In this course you have covered the various stages of public policy from agenda setting to lobbying to implementation. The final stage you will examine in this discussion is policy termination, when a policy is repealed. There are many reasons that policy termination may occur, one of which is when sub-par policies are implemented based on the compromise of opposing factions. Don’t Ask Don’t Tell (DADT) was an example of a public policy that was a compromise between the Clinton administration and its opponents in Congress and the military. Compromise sometimes yields good policy, but sometimes it produces internally inconsistent and counterproductive policy. The LGBT Rights social movement worked hard to repeal this policy, even though many in the government and the military were not ready to remove the policy.
For this discussion, review the required resources and using DADT as an example please address the following:
- What do you see to be the potential strengths and weaknesses of policy borne of compromise?
- The 18-year process of repealing DADT suggests that policy termination can be a lengthy process. Should policies be inherently difficult to terminate, especially those rooted in public attitudes?
- Describe at least one direct (i.e. direct action against DADT) and one indirect (i.e., shifting cultural attitudes) way that the LGBT rights social movement supported the repealing DADT. ?
- In general, how can a social movement help to implement or repeal a public policy? What is another example of a social movement implementing or repealing a policy?
Your initial post should be at least 300 words in length. Support your points with scholarly references, appropriate citations, and full references at the conclusion of your post. Cite your sources in APA format.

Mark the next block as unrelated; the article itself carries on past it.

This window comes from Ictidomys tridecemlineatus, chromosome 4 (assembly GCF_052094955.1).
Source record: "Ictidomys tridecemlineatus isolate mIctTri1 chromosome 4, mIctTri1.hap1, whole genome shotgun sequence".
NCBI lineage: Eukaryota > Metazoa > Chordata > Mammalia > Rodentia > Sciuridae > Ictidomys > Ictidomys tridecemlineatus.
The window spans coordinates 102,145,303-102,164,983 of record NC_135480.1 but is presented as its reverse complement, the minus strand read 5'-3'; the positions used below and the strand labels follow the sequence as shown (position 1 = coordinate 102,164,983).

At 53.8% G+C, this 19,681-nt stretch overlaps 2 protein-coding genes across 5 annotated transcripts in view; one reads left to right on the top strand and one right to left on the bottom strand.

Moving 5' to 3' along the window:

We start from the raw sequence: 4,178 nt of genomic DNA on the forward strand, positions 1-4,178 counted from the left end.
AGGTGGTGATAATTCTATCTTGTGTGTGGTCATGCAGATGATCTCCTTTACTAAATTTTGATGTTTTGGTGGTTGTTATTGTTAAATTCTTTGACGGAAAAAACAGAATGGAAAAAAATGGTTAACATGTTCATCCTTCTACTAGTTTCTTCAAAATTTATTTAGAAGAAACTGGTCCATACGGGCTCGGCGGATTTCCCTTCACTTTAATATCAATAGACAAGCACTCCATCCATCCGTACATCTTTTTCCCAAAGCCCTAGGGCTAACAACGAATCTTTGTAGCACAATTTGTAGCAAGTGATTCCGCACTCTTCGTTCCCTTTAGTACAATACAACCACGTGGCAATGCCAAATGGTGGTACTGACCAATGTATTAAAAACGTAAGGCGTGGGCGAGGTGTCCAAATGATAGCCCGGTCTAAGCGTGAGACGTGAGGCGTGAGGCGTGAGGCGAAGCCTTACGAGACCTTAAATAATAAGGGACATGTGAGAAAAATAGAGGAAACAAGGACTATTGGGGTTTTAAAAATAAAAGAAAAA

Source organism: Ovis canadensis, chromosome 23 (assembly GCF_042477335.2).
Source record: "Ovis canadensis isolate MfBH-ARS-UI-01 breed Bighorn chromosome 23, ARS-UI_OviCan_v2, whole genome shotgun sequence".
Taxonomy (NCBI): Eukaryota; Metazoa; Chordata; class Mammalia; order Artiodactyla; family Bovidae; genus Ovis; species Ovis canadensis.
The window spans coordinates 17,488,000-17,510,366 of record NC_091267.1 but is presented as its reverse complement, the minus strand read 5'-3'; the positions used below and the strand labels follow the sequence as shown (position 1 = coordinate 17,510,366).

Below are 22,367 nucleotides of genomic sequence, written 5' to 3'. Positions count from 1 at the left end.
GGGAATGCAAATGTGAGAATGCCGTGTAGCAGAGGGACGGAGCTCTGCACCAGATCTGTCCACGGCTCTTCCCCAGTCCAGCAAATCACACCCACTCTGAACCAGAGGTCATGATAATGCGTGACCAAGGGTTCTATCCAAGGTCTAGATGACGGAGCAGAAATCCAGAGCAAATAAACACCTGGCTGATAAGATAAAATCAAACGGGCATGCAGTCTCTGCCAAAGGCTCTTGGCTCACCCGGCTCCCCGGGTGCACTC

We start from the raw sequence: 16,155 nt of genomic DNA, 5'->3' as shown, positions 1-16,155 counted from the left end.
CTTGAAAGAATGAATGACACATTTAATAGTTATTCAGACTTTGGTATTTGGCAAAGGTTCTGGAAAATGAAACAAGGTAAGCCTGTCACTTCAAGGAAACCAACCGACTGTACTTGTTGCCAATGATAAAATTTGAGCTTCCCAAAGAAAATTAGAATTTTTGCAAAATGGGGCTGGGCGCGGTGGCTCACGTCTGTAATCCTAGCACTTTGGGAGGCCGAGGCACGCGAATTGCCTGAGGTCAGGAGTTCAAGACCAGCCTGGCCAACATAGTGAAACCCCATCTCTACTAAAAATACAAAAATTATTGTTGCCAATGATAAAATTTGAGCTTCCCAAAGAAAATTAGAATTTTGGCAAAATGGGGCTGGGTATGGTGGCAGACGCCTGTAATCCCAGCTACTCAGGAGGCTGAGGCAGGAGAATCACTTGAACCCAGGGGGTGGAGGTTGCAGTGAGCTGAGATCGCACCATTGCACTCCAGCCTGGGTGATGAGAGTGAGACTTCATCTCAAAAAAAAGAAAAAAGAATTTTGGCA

Botelho, G. (2011, September 20). “Repeal of ‘don’t ask, don’t tell’ seen as ‘tipping point’ in gay rights movement..” CNN. Retrieved from: http://www.cnn.com/2011/09/19/politics/military-dadt-policy/
(This article discusses the role that the LGBT rights social movement played in the repeal of the Don’t Ask Don’t Tell policy. Read this article to successfully complete this week’s discussion, “Policy Termination: DADT.”)
Boundless. “LGBTQ Civil Rights..” Boundless Political Science. Boundless, 26 May. 2016. Retrieved 13 Jun. 2016 from https://www.boundless.com/political-science/textbooks/boundless-political-science-textbook/civil-rights-5/civil-rights-of-other-specific-groups-42/lgbtq-civil-rights-242-8705/
(This article provides an overview of the LGBT rights social movement and the role it played in the repeal of the Don’t Ask Don’t Tell policy. Read this article to successfully complete this week’s discussion, “Policy Termination: DADT.”)
Herek, G. (n.d.). “Lesbians and Gay Men in the U.S. Military: Historical Background .” Retrieved from: http://psc.dss.ucdavis.edu/rainbow/html/military_history.html
(This article provides an overview of movements to support integration in the U.S. military, with a particular focus on how the LGBT rights social movement fought to repeal the Don’t Ask Don’t Tell policy. Read this article to successfully complete this week’s discussion, “Policy Termination: DADT.”)